"Shortly were hoping to do something with the Navy which'll being nice," he came back and told me. "I was a submariner in the war for a bit, you know, but I kept bashing my head being this heights."

I was getting a crick in my neck from looking so far all to his 6ft. 3½ inch. "You're certainly the tallest person of 51 I've ever seen," I said as he limped away to conquer Dr. Who's enemies in front of the camera.

"Young lady," came back the Doctor's dry voice, "exactly what size do you think a person of 51 should be? "


Captions:

Dr. Who at the controls actor Pertwee is a practical mechanic who is gadget mad

Dr. Who to the rescue (of the actress Veronica Wadley) ... Pertwee has been a real hero.

Pertwee pictured getting to know is that a new Dr. Who role with a yeti children shouldn't be too frightened, he says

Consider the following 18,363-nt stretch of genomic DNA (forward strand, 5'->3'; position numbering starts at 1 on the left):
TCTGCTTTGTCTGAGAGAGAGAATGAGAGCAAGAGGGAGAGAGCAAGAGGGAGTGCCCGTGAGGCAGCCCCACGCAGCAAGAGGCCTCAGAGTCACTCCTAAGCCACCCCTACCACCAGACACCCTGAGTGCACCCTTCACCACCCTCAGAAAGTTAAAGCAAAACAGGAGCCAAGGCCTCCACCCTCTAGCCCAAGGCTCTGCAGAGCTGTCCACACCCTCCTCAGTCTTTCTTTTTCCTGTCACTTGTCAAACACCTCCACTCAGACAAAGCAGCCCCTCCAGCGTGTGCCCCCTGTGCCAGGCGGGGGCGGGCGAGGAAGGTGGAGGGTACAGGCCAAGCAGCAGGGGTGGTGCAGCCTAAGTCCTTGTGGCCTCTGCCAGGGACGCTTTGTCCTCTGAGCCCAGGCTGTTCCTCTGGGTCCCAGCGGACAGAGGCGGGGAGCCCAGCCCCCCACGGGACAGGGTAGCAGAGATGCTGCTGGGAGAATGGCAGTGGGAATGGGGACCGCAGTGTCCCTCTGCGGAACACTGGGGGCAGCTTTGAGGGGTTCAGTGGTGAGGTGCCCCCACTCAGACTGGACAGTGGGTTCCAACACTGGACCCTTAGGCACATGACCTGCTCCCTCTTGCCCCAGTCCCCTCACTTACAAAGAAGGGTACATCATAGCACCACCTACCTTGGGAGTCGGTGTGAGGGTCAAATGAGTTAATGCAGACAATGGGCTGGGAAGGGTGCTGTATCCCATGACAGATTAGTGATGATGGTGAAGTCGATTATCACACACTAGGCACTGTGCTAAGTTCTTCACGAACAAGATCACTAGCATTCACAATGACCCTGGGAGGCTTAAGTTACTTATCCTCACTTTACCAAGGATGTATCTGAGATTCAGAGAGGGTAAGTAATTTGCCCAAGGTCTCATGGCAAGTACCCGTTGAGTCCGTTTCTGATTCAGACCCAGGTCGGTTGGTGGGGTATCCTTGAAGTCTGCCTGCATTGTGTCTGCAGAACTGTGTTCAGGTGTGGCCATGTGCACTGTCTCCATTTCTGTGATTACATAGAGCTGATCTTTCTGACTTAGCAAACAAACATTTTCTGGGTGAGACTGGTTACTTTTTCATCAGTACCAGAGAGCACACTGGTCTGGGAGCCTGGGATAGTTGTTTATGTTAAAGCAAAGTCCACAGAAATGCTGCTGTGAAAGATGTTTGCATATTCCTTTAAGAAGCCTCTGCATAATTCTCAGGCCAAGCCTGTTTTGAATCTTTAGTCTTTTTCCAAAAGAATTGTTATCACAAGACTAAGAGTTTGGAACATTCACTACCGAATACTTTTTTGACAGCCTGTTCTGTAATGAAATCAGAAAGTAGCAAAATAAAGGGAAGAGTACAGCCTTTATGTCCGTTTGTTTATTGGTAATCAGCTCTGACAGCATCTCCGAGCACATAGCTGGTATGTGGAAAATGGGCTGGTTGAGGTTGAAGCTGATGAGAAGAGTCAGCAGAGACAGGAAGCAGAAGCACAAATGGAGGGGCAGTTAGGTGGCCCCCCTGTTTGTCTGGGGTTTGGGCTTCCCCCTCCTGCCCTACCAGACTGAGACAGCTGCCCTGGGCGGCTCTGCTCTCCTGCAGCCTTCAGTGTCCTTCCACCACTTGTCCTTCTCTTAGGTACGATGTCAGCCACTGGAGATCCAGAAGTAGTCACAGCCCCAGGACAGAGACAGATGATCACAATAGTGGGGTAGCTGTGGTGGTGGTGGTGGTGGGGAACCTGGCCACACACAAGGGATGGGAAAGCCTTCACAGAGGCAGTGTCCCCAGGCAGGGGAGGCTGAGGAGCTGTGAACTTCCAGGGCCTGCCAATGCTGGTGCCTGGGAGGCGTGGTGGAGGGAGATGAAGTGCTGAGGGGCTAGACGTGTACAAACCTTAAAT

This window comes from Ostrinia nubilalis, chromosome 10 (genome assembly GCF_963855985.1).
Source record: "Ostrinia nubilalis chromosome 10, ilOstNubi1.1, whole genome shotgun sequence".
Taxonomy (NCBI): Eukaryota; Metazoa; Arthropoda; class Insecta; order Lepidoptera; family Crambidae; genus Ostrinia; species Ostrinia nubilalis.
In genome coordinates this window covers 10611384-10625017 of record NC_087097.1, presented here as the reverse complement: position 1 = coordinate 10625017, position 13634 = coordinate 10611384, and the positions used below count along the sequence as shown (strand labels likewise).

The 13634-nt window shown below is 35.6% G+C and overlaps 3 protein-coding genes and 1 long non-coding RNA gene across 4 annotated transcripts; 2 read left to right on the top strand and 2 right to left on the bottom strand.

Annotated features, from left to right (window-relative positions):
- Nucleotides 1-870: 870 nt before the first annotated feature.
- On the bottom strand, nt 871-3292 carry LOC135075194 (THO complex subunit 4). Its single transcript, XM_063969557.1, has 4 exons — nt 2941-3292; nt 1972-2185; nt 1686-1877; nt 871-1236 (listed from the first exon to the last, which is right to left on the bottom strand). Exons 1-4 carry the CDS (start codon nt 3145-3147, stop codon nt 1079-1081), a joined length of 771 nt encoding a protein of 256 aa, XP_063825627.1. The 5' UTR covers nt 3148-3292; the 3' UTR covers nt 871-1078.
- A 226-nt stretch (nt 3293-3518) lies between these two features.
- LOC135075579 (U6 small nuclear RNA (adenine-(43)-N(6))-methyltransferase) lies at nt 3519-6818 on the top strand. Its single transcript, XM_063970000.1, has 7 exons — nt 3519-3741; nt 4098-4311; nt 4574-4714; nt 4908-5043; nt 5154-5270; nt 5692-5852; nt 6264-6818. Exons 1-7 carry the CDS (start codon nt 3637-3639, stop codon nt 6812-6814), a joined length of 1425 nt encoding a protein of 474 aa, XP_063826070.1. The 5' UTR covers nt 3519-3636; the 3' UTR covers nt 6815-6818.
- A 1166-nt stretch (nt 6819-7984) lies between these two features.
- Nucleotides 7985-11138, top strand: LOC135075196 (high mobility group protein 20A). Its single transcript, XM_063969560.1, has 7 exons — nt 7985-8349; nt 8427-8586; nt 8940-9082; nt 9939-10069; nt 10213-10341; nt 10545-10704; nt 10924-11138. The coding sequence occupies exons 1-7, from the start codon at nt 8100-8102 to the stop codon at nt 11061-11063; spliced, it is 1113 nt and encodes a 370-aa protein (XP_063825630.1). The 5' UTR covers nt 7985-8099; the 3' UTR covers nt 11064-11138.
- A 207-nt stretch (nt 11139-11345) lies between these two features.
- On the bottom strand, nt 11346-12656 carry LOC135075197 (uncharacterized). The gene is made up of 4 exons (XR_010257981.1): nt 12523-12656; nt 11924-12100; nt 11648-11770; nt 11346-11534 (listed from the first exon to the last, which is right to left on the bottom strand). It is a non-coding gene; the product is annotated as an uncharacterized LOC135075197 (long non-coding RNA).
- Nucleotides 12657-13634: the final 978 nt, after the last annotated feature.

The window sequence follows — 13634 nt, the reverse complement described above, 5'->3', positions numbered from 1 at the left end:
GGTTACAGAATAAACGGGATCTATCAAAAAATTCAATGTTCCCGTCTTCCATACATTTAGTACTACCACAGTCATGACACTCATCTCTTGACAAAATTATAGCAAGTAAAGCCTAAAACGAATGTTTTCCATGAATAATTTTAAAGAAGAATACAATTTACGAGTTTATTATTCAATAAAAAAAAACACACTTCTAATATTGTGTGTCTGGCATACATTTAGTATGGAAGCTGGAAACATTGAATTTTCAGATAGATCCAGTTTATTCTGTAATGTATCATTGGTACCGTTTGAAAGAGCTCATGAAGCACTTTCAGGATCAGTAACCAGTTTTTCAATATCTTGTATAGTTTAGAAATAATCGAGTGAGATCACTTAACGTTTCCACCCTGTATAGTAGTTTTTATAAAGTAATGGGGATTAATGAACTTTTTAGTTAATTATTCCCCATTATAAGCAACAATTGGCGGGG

Disclaimer: These citations are created on-the-fly using primitive parsing techniques. You should double-check all citations. Send feedback to whovian@cuttingsarchive.org

  • APA 6th ed.: Hadley, Katharine (1971-05-03). Double Image. Daily Express p. 6.
  • MLA 7th ed.: Hadley, Katharine. "Double Image." Daily Express [add city] 1971-05-03, 6. Print.
  • Chicago 15th ed.: Hadley, Katharine. "Double Image." Daily Express, edition, sec., 1971-05-03
  • Turabian: Hadley, Katharine. "Double Image." Daily Express, 1971-05-03, section, 6 edition.
  • Wikipedia (this article): <ref>{{cite news| title=Double Image | url=http://cuttingsarchive.org/index.php/Double_Image | work=Daily Express | pages=6 | date=1971-05-03 | via=Doctor Who Cuttings Archive | accessdate=16 November 2018 }}</ref>
  • Wikipedia (this page): <ref>{{cite web | title=Double Image | url=http://cuttingsarchive.org/index.php/Double_Image | work=Doctor Who Cuttings Archive | accessdate=16 November 2018}}</ref>